We had an appointment with Dr. Tiedemann last week and he discussed with us the progress of the treatments so far, and the plan for the future.
STATUS OF CANCER
In spite of two months of chemotherapy, the Multiple Myeloma has not decreased as much as Dr. Tiedemann would have liked. The doctor is looking for at least a 90% decrease, or even a 100% decrease, before continuing with a stem cell transplant. He performed another bone marrow aspiration and biopsy to get an accurate reading on the number of myeloma cells in my bone marrow. Based on the results of the bone marrow biopsy (which hopefully will be available at our next appointment on October 31st), Dr. Tiedemann will likely recommend another two cycles of chemotherapy with Velcade or another drug (Revlimid). This will likely take all of November and December.
STATUS OF STEM CELL TRANSPLANT
We began the stem cell process, starting with a big dose of pre-stem cell chemotherapy (Cyclophosphamide) on October 1st. I had a Quinton line — tubes implanted in my neck — to enable the stem cell collection. The insertion of the line was a small surgery that took about 30 minutes, but the pain and discomfort lasted for days and days.
After a week of trying to mobilize the stem cells (i.e. push them out of the bone marrow into the blood stream), enough stem cells were collected for one transplant, before the stem cell production decreased. The target was to get enough stem cells for two transplants, so it was quite disappointing that we could not collect the full amount.
Once the cancer is eliminated by 90% or more, I will have to go through the stem cell mobilization and collection process all over again to get additional stem cells for a second transplant, in case one becomes necessary. If everything goes well, the timing for this will likely be January and February of next year.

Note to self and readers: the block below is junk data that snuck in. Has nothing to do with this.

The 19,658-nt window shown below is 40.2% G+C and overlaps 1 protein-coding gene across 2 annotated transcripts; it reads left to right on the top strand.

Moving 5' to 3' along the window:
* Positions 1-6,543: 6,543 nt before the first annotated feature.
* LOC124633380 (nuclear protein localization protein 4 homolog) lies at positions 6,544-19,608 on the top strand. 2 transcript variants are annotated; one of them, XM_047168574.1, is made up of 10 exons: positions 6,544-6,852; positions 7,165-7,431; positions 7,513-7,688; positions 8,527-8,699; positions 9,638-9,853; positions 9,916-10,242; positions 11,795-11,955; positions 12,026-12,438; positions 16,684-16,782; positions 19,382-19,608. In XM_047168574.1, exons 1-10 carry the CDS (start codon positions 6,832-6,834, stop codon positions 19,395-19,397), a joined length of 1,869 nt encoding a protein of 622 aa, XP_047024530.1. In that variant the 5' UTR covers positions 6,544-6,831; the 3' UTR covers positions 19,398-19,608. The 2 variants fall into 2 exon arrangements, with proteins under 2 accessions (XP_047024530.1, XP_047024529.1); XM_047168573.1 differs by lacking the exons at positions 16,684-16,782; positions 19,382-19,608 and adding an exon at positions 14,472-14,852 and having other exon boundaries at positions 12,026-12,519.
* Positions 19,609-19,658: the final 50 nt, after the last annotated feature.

As we left the hospital after seeing Dr. Tiedemann, we were quite deflated. We hadn’t expected this setback – we had expected the Multiple Myeloma to be wiped out after two months of targeted chemotherapy. And, I was prepared to spend most of December in hospital recovering from a successful stem cell transplant. I was hoping to close the chapter on cancer by the end of this year. Now it looks like it will take a little bit longer than we had anticipated.
Our family was impacted with the news in various ways: Sabrina strongly weighed against accepting an eight-month contract with the Aga Khan Health Service in Dar-es-salaam, Tanzania, which was to have started in January. (She had already declined another offer to start this past September, to be with me during the stem cell transplant process). Shayne spent the weekend at home, working remotely, but also tried to stay close to me, to keep my spirits up.
We thought through my situation – inside and out – over the next few days. We went to Jamatkhana daily and prayed. And, we received encouraging words and prayers from the leaders of our Jamatkhana. All of this introspective and discussing our fears out loud caused us to change our paradigm.
First, instead of fretting over having two cancers simultaneously, we thanked God for an unexpected blessing. The chemotherapy treatments for the Lymphoma (R-CHOP) not only defeated the Lymphoma but also knocked down the Multiple Myeloma by 50%. (In terms of measurement, the M-Proteins produced by myeloma reduced from 46.3 grams per Litre of blood to 23 g/L.). Further, the chemotherapy treatments for the Multiple Myeloma (CyBorD) reduced the M-Proteins to 17 g/L. This is considered, in medical terms, a “Partial Response”, which is better than “Stable Disease” (no change) or “Refractory Disease” (increase in M-Proteins). Our goal is to get a “Very Good Partial Response” (90% decrease) or a “Complete Response” (100% decrease).
Second, at the 5K Walk after-party, I met a new friend, Roma, who went through a successful stem cell transplant in August this year. We agreed to meet for coffee or lunch. Being downcast after the news I had just received, I wrote to Roma and cancelled our meeting. Her response? She gave me some tough love and said that two additional months of treatment was a small price to pay in the scheme of things. She reminded me to focus on all the things that were great in my life, starting with a supportive family and wonderful friends. She asked me to think of people who were worse off than me, and to count my blessings. And there are a lot of blessings to count: the independence to drive to hospital appointments, friends to have lunches with, raising critical funds for Multiple Myleoma, going to Jamatkhana several times a week, top-notch care from a dedicated team of professionals at The Princess Margaret. Most of all, I have strong hope for a happy and fulfilling future in which I can contribute meaningfully to the world.
In the end, we have strengthened our resolve to beat this cancer, and not let it hamper our future plans (Sabrina is going to Dar in January!) and we have decided to stop calling this a “Setback” – just a Speedbump (Speed Hump?) on this journey through cancer.
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